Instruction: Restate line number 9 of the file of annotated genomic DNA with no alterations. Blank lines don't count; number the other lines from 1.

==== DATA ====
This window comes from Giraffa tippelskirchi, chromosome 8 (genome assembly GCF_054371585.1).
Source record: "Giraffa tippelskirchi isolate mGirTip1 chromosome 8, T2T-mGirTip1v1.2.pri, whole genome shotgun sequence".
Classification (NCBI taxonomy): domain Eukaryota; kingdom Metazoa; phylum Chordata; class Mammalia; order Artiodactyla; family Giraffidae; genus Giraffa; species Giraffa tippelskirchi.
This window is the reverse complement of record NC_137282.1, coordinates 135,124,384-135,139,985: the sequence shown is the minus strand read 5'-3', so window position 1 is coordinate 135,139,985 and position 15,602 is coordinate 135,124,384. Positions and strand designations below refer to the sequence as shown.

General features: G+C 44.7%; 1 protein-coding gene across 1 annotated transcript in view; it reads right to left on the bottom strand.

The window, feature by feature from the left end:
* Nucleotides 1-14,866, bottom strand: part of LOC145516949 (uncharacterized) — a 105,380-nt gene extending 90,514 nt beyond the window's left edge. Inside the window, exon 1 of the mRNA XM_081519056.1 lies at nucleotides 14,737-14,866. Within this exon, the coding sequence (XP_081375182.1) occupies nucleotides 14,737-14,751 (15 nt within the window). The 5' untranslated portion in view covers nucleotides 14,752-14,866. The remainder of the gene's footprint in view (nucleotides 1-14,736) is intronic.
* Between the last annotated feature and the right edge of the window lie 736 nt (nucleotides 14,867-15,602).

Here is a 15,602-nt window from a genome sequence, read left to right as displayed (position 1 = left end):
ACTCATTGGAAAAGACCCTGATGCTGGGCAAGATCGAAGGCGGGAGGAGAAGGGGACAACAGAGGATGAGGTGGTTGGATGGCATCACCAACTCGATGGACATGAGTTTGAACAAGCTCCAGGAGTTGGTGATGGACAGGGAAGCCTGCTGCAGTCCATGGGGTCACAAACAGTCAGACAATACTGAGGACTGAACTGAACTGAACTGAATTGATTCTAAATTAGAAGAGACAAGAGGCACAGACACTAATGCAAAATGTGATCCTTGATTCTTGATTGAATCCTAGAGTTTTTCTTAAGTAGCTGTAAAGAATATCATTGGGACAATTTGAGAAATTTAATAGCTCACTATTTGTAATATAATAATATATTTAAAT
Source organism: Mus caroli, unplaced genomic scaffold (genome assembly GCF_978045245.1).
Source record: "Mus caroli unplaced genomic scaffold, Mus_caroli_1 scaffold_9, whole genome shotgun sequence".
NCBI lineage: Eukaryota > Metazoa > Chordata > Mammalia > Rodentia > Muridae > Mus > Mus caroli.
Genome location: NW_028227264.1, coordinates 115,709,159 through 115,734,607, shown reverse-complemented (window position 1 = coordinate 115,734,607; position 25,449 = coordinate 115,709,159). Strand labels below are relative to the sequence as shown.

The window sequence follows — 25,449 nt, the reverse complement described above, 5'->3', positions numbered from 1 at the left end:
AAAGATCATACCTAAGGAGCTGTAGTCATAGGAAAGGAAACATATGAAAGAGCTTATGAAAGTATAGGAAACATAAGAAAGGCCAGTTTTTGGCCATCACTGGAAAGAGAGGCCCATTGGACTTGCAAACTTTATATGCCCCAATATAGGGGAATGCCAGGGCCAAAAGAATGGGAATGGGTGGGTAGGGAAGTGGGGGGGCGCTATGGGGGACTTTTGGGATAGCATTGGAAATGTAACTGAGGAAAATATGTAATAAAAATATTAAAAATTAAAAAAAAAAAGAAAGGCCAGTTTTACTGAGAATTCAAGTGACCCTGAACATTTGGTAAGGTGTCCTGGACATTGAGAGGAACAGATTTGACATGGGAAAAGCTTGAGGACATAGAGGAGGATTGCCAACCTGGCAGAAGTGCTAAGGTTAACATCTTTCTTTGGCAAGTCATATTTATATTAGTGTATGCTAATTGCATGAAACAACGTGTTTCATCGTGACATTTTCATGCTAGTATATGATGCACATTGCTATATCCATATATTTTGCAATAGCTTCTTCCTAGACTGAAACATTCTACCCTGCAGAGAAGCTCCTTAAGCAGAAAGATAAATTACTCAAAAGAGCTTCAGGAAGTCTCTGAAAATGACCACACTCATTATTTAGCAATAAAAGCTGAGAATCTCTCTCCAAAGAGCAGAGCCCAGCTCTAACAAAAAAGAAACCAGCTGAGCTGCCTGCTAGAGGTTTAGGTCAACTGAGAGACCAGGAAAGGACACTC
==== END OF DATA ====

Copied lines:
Here is a 15,602-nt window from a genome sequence, read left to right as displayed (position 1 = left end):